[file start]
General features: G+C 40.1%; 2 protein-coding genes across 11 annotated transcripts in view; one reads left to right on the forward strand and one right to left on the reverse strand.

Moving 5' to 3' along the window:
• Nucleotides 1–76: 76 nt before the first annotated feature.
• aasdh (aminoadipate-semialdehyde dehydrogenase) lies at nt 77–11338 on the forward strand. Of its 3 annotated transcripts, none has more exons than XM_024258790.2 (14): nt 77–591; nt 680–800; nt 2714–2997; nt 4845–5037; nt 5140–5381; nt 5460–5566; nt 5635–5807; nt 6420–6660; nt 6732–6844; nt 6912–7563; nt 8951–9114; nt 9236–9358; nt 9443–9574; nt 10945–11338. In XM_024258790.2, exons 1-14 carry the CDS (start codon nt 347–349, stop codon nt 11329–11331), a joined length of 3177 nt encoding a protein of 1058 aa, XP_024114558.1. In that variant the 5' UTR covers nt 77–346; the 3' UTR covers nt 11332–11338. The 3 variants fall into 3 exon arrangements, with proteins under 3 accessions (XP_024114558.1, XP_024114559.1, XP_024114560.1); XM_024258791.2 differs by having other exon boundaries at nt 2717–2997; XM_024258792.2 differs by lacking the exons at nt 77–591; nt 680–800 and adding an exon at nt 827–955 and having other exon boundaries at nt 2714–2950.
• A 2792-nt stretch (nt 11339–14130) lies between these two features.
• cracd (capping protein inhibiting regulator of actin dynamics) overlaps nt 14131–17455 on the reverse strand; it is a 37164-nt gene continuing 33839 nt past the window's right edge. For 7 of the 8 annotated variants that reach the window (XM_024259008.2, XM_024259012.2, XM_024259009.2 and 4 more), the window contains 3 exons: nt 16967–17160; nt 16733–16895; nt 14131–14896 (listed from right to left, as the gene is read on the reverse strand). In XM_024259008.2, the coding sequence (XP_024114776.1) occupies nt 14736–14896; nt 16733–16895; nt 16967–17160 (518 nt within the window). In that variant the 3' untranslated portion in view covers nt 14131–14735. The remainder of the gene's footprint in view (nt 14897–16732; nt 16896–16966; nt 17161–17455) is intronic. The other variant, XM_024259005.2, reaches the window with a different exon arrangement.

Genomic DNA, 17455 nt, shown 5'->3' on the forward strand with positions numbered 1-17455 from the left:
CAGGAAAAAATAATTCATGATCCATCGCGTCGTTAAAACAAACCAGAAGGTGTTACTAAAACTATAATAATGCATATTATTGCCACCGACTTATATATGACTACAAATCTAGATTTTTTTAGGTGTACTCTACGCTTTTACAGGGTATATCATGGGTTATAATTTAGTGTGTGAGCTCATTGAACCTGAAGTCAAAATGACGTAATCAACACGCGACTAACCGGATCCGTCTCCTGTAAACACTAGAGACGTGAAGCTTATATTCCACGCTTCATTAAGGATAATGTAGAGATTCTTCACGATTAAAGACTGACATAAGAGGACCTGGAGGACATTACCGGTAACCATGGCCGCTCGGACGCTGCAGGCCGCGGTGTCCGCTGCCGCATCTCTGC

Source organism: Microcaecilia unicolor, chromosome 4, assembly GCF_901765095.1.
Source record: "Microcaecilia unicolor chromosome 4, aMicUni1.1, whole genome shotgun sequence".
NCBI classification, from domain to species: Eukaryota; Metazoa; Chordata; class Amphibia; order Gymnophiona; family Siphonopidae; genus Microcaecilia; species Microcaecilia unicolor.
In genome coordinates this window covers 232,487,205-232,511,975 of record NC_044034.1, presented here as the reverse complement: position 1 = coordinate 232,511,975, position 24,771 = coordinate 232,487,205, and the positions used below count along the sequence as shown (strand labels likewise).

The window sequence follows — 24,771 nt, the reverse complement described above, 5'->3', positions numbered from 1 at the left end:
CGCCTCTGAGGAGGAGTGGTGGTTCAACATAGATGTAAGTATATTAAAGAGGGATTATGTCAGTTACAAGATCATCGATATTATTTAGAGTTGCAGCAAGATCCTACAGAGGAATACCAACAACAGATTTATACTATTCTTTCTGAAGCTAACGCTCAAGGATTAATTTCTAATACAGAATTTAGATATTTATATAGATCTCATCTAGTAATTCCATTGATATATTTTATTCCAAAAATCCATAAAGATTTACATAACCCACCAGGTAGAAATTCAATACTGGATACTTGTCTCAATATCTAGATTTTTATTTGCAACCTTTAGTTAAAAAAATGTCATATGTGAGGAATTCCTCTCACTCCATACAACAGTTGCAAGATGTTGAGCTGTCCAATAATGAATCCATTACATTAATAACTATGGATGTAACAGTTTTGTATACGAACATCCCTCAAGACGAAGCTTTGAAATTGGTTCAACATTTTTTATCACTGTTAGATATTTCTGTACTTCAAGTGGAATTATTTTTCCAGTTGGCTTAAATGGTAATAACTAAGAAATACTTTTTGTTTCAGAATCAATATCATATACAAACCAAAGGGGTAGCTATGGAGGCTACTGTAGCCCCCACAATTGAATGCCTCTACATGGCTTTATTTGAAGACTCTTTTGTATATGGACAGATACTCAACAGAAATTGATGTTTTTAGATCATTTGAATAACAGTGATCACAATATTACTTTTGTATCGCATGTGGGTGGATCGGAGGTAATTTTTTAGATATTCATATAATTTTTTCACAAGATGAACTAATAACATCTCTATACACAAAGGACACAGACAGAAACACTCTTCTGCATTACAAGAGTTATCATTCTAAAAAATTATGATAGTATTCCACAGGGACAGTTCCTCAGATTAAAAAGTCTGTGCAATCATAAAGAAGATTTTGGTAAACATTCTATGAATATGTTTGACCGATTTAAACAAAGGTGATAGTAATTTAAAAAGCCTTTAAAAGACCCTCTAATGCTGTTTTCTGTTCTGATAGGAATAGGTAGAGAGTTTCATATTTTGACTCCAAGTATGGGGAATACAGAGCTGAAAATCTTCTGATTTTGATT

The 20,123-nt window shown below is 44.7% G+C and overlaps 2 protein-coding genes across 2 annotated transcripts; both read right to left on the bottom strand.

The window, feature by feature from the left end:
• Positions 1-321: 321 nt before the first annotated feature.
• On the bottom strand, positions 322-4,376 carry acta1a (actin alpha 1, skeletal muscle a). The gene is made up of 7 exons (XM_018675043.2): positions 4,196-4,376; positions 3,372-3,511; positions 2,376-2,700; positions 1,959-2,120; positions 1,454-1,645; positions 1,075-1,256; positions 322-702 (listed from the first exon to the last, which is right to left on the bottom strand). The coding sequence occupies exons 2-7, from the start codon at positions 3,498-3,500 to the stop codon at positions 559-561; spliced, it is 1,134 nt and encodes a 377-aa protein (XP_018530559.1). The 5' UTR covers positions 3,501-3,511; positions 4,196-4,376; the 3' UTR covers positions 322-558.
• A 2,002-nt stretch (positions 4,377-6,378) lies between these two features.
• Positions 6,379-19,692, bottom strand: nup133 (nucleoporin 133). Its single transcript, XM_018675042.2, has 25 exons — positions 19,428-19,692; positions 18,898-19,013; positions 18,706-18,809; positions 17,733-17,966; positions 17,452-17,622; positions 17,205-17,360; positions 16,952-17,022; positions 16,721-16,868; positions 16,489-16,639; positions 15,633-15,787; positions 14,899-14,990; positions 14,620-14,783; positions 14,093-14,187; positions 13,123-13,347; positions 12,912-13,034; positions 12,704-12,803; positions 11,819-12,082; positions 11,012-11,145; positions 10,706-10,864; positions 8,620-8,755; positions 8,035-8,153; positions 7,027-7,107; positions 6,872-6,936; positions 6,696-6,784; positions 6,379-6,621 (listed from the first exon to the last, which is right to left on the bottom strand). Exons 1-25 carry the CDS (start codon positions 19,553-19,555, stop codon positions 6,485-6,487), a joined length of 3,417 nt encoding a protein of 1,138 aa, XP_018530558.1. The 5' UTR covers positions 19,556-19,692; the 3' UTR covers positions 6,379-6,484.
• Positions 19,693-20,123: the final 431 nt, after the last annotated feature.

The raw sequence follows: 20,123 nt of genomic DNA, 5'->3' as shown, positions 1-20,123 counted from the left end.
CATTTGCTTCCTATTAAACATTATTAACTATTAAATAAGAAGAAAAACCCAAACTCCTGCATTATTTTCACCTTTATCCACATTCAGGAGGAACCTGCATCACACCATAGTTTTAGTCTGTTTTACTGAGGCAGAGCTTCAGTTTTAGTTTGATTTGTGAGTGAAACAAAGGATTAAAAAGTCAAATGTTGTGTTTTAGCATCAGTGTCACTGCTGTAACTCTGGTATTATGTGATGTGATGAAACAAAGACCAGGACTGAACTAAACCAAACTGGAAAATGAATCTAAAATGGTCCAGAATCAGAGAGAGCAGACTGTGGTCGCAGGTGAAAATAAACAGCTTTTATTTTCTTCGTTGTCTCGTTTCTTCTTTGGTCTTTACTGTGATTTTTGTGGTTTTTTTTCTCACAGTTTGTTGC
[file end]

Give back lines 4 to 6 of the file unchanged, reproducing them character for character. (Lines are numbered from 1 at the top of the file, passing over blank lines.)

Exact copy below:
• aasdh (aminoadipate-semialdehyde dehydrogenase) lies at nt 77–11338 on the forward strand. Of its 3 annotated transcripts, none has more exons than XM_024258790.2 (14): nt 77–591; nt 680–800; nt 2714–2997; nt 4845–5037; nt 5140–5381; nt 5460–5566; nt 5635–5807; nt 6420–6660; nt 6732–6844; nt 6912–7563; nt 8951–9114; nt 9236–9358; nt 9443–9574; nt 10945–11338. In XM_024258790.2, exons 1-14 carry the CDS (start codon nt 347–349, stop codon nt 11329–11331), a joined length of 3177 nt encoding a protein of 1058 aa, XP_024114558.1. In that variant the 5' UTR covers nt 77–346; the 3' UTR covers nt 11332–11338. The 3 variants fall into 3 exon arrangements, with proteins under 3 accessions (XP_024114558.1, XP_024114559.1, XP_024114560.1); XM_024258791.2 differs by having other exon boundaries at nt 2717–2997; XM_024258792.2 differs by lacking the exons at nt 77–591; nt 680–800 and adding an exon at nt 827–955 and having other exon boundaries at nt 2714–2950.
• A 2792-nt stretch (nt 11339–14130) lies between these two features.
• cracd (capping protein inhibiting regulator of actin dynamics) overlaps nt 14131–17455 on the reverse strand; it is a 37164-nt gene continuing 33839 nt past the window's right edge. For 7 of the 8 annotated variants that reach the window (XM_024259008.2, XM_024259012.2, XM_024259009.2 and 4 more), the window contains 3 exons: nt 16967–17160; nt 16733–16895; nt 14131–14896 (listed from right to left, as the gene is read on the reverse strand). In XM_024259008.2, the coding sequence (XP_024114776.1) occupies nt 14736–14896; nt 16733–16895; nt 16967–17160 (518 nt within the window). In that variant the 3' untranslated portion in view covers nt 14131–14735. The remainder of the gene's footprint in view (nt 14897–16732; nt 16896–16966; nt 17161–17455) is intronic. The other variant, XM_024259005.2, reaches the window with a different exon arrangement.